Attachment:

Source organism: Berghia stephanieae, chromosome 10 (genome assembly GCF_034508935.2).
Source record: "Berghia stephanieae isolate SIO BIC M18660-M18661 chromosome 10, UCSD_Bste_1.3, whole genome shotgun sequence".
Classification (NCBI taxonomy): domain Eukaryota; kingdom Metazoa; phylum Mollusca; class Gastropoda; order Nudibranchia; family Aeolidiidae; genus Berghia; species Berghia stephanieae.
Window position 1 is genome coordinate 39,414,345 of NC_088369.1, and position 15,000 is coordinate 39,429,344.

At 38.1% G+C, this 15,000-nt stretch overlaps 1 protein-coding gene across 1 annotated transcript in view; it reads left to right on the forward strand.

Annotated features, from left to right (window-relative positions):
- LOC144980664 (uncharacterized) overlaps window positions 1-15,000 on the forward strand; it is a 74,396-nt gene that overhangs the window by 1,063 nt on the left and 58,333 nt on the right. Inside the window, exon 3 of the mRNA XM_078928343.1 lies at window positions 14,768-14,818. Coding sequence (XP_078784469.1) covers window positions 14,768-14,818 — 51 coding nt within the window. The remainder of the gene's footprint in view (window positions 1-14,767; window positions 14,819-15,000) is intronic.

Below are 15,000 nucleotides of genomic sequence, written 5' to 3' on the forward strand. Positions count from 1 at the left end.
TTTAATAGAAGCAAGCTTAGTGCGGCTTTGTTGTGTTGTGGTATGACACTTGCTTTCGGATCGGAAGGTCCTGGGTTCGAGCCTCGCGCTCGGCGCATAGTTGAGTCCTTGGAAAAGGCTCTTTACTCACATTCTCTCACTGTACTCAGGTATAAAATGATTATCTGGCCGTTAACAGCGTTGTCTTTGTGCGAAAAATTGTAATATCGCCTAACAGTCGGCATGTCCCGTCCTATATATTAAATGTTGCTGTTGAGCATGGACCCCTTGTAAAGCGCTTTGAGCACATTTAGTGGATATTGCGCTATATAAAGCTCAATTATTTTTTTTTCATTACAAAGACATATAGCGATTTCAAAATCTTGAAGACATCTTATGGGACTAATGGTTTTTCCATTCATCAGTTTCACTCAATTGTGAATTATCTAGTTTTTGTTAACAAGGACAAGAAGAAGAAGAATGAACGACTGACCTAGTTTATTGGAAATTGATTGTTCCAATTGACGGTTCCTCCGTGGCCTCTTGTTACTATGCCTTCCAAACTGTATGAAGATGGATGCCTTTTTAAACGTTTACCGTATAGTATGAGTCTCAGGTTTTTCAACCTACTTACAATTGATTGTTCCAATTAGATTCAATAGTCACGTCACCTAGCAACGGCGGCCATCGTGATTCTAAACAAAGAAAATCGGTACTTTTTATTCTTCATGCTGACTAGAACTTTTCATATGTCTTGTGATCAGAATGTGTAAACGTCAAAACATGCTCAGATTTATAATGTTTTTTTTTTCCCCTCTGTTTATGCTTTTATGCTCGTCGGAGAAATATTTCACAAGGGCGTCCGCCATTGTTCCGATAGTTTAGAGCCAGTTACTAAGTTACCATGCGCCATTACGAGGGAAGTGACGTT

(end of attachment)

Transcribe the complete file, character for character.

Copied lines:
Source organism: Berghia stephanieae, chromosome 10 (genome assembly GCF_034508935.2).
Source record: "Berghia stephanieae isolate SIO BIC M18660-M18661 chromosome 10, UCSD_Bste_1.3, whole genome shotgun sequence".
Classification (NCBI taxonomy): domain Eukaryota; kingdom Metazoa; phylum Mollusca; class Gastropoda; order Nudibranchia; family Aeolidiidae; genus Berghia; species Berghia stephanieae.
Window position 1 is genome coordinate 39,414,345 of NC_088369.1, and position 15,000 is coordinate 39,429,344.

At 38.1% G+C, this 15,000-nt stretch overlaps 1 protein-coding gene across 1 annotated transcript in view; it reads left to right on the forward strand.

Annotated features, from left to right (window-relative positions):
- LOC144980664 (uncharacterized) overlaps window positions 1-15,000 on the forward strand; it is a 74,396-nt gene that overhangs the window by 1,063 nt on the left and 58,333 nt on the right. Inside the window, exon 3 of the mRNA XM_078928343.1 lies at window positions 14,768-14,818. Coding sequence (XP_078784469.1) covers window positions 14,768-14,818 — 51 coding nt within the window. The remainder of the gene's footprint in view (window positions 1-14,767; window positions 14,819-15,000) is intronic.

Below are 15,000 nucleotides of genomic sequence, written 5' to 3' on the forward strand. Positions count from 1 at the left end.
TTTAATAGAAGCAAGCTTAGTGCGGCTTTGTTGTGTTGTGGTATGACACTTGCTTTCGGATCGGAAGGTCCTGGGTTCGAGCCTCGCGCTCGGCGCATAGTTGAGTCCTTGGAAAAGGCTCTTTACTCACATTCTCTCACTGTACTCAGGTATAAAATGATTATCTGGCCGTTAACAGCGTTGTCTTTGTGCGAAAAATTGTAATATCGCCTAACAGTCGGCATGTCCCGTCCTATATATTAAATGTTGCTGTTGAGCATGGACCCCTTGTAAAGCGCTTTGAGCACATTTAGTGGATATTGCGCTATATAAAGCTCAATTATTTTTTTTTCATTACAAAGACATATAGCGATTTCAAAATCTTGAAGACATCTTATGGGACTAATGGTTTTTCCATTCATCAGTTTCACTCAATTGTGAATTATCTAGTTTTTGTTAACAAGGACAAGAAGAAGAAGAATGAACGACTGACCTAGTTTATTGGAAATTGATTGTTCCAATTGACGGTTCCTCCGTGGCCTCTTGTTACTATGCCTTCCAAACTGTATGAAGATGGATGCCTTTTTAAACGTTTACCGTATAGTATGAGTCTCAGGTTTTTCAACCTACTTACAATTGATTGTTCCAATTAGATTCAATAGTCACGTCACCTAGCAACGGCGGCCATCGTGATTCTAAACAAAGAAAATCGGTACTTTTTATTCTTCATGCTGACTAGAACTTTTCATATGTCTTGTGATCAGAATGTGTAAACGTCAAAACATGCTCAGATTTATAATGTTTTTTTTTTCCCCTCTGTTTATGCTTTTATGCTCGTCGGAGAAATATTTCACAAGGGCGTCCGCCATTGTTCCGATAGTTTAGAGCCAGTTACTAAGTTACCATGCGCCATTACGAGGGAAGTGACGTT